I’m Paula Fearon, Co-Founder of the Analytics Research Institute, and together with my colleagues Heather Eshleman, Ami Shah, and Leigh Firestone Brooks, we are pleased to kick-off the RTD TIG week on AEA 365. Our day-to-day work involves producing a myriad of analyses using all types of datasets. To ensure our work is both high quality and reproducible we have been developing a series of checklists and templates. Today we want to share one of our worksheets with you as a Rad Resource – we hope you find it as useful as we do!
Evaluations include a laundry list of processes and procedures to ensure that any conclusions being drawn are truly supported by data. A key part of this process, especially in the research, technology, and development domain, is rigorous analysis of large, complex datasets. However, data changes rapidly, comes from a multitude of sources, and is often modified, transformed, or outright changed. So how do you keep track of it all?
At the Analytics Research Institute (ARI), we use a standard data provenance worksheet for each data file to document its purpose, source, modifications and more. (Find our template here!)
Why is a data provenance worksheet important for our work?
Easy to incorporate into a data file, but can be maintained separately.
This worksheet is something that can be included in your data file as an easy-to-access reference for anyone viewing the data. It can also be a helpful tool for an individual evaluator to maintain a record of their analysis methods.
Keeping track of all the little details.
Raw data often needs to be modified for analyses, sometimes in complicated ways. Different methods may need to be tested before settling on one. By generating a data provenance worksheet for each pipeline, you can keep track of what worked and didn’t work, and repeat the process without forgetting a step.
It is important for teams, large and small, to stay in sync when performing complicated analyses with large datasets. This is especially the case when project information is frequently changing. Having a shared document that the entire team can access and monitor will cut down on miscommunications and inconsistencies.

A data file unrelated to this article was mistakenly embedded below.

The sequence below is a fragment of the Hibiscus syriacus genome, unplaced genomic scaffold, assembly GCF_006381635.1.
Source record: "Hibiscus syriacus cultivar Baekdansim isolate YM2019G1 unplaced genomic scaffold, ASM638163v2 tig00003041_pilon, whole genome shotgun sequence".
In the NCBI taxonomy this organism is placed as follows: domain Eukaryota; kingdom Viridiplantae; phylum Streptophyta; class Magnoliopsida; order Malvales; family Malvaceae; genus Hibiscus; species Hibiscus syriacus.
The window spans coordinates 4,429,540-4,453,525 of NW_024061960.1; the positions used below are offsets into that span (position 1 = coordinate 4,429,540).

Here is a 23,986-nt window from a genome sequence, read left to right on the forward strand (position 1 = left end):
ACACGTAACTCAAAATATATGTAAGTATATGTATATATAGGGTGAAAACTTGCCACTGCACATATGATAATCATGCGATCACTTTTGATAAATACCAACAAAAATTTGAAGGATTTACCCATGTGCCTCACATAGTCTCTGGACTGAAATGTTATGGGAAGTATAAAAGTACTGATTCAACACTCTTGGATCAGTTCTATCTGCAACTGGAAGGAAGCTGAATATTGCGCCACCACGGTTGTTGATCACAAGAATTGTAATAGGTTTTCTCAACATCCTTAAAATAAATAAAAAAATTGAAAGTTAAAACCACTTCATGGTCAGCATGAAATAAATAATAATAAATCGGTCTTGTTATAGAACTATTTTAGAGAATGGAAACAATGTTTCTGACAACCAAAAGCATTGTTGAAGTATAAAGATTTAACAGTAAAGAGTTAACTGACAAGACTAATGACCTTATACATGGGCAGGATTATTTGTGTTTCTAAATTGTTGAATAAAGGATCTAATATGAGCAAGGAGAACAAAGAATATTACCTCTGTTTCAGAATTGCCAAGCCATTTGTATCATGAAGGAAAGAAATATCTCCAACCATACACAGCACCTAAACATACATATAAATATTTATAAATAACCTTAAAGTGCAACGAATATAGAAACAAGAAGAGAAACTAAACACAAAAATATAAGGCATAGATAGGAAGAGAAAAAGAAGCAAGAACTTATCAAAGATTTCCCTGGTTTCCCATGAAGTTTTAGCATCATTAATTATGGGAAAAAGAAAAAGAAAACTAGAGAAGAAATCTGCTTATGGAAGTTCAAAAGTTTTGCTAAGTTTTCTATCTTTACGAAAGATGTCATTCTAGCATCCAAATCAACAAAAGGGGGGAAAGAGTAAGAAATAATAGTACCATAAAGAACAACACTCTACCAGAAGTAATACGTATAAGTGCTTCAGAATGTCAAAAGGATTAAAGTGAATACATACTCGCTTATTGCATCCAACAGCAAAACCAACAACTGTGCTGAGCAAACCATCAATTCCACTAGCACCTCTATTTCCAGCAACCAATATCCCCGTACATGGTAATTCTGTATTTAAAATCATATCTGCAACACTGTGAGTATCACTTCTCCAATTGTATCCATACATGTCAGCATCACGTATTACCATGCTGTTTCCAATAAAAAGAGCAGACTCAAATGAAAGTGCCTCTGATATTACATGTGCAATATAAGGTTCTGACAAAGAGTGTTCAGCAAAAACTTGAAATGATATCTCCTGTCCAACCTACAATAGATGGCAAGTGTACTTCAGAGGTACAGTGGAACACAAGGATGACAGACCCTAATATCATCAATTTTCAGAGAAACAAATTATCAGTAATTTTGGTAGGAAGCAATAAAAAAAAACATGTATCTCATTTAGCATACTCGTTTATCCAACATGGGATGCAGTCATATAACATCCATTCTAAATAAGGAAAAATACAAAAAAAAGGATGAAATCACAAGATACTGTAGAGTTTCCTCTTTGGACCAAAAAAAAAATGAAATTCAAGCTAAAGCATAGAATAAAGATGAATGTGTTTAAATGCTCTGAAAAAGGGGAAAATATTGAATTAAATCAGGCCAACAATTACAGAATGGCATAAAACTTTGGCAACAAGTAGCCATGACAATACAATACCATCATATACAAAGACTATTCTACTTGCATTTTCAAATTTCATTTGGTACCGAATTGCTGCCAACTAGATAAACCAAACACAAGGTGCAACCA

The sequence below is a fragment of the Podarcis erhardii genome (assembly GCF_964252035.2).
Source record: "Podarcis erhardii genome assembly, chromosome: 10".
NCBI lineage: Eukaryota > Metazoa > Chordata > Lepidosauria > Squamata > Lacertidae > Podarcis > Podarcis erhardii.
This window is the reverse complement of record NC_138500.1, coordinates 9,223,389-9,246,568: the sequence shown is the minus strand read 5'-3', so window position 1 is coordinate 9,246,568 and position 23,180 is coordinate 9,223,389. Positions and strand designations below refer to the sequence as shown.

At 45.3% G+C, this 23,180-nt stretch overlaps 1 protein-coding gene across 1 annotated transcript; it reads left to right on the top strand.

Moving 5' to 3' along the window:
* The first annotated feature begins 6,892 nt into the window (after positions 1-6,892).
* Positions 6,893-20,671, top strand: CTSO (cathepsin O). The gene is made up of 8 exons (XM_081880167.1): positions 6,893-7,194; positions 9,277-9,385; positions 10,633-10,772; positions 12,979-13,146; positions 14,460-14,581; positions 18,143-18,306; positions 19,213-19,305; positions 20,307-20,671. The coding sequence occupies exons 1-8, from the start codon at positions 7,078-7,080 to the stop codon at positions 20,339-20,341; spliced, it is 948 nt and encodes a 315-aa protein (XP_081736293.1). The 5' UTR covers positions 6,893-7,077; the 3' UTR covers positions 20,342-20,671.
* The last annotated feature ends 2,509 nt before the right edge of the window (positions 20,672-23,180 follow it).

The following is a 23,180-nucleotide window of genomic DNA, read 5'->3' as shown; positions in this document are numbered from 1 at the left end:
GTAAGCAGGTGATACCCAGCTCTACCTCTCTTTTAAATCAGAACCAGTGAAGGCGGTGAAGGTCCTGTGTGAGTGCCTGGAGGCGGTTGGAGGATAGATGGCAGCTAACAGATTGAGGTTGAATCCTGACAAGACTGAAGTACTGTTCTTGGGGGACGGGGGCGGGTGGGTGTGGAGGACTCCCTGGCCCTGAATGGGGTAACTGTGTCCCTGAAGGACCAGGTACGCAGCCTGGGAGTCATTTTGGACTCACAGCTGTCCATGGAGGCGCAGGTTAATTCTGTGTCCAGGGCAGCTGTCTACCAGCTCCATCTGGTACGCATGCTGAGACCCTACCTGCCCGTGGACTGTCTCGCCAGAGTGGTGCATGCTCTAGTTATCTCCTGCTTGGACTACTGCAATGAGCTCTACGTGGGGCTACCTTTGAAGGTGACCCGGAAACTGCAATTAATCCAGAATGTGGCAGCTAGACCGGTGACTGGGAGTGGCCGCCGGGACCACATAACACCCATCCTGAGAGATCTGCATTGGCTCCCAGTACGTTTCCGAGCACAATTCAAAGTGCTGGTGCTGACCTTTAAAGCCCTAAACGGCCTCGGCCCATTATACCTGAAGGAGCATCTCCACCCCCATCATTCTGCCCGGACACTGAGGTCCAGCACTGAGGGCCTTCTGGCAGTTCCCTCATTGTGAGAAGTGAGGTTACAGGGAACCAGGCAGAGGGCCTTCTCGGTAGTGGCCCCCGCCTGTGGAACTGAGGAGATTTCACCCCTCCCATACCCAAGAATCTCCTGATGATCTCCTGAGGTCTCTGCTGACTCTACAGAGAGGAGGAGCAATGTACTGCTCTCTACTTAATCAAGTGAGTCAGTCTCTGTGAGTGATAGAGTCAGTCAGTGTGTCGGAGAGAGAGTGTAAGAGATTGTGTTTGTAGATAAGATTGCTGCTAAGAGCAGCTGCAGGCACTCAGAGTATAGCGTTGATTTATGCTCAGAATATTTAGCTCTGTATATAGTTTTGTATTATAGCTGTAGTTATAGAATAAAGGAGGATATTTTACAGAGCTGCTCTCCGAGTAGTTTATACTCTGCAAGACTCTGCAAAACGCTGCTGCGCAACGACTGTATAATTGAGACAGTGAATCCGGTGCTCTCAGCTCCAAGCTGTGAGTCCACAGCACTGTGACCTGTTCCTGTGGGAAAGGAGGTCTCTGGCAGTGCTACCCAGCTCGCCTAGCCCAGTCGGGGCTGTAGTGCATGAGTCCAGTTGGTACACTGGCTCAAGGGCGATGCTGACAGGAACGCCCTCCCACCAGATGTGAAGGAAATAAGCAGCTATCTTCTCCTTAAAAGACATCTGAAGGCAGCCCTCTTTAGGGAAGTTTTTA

Ensures reproducibility, verifiability, credibility, and identification.
Every analysis you and your team tackle should be reproducible, verifiable, credible, and identifiable. The data provenance worksheet enables you to achieve this by ensuring the processes of data collection and analysis are transparent and accessible.
A data provenance worksheet encourages evaluators to accurately and contemporaneously capture information about data being used in active evaluations and analyses. It creates a baseline for teams to get on the same page, and can easily be modified to suit the requirements of an analysis or the working style of the evaluation team. Easily ensure the reproducibility, verifiability, credibility, authentication of your current and future analysis with this worksheet.
The American Evaluation Association is hosting Research, Technology and Development (RTD) TIG Week with our colleagues in the Research, Technology and Development Topical Interest Group. The contributions all this week to AEA365 come from our RTD TIGmembers. Do you have questions, concerns, kudos, or content to extend this AEA365 contribution? Please add them in the comments section for this post on the AEA365 webpage so that we may enrich our community of practice. Would you like to submit an AEA365 Tip? Please send a note of interest to AEA365@eval.org. AEA365 is sponsored by the American Evaluation Association and provides a Tip-a-Day by and for evaluators. The views and opinions expressed on the AEA365 blog are solely those of the original authors and other contributors. These views and opinions do not necessarily represent those of the American Evaluation Association, and/or any/all contributors to this site.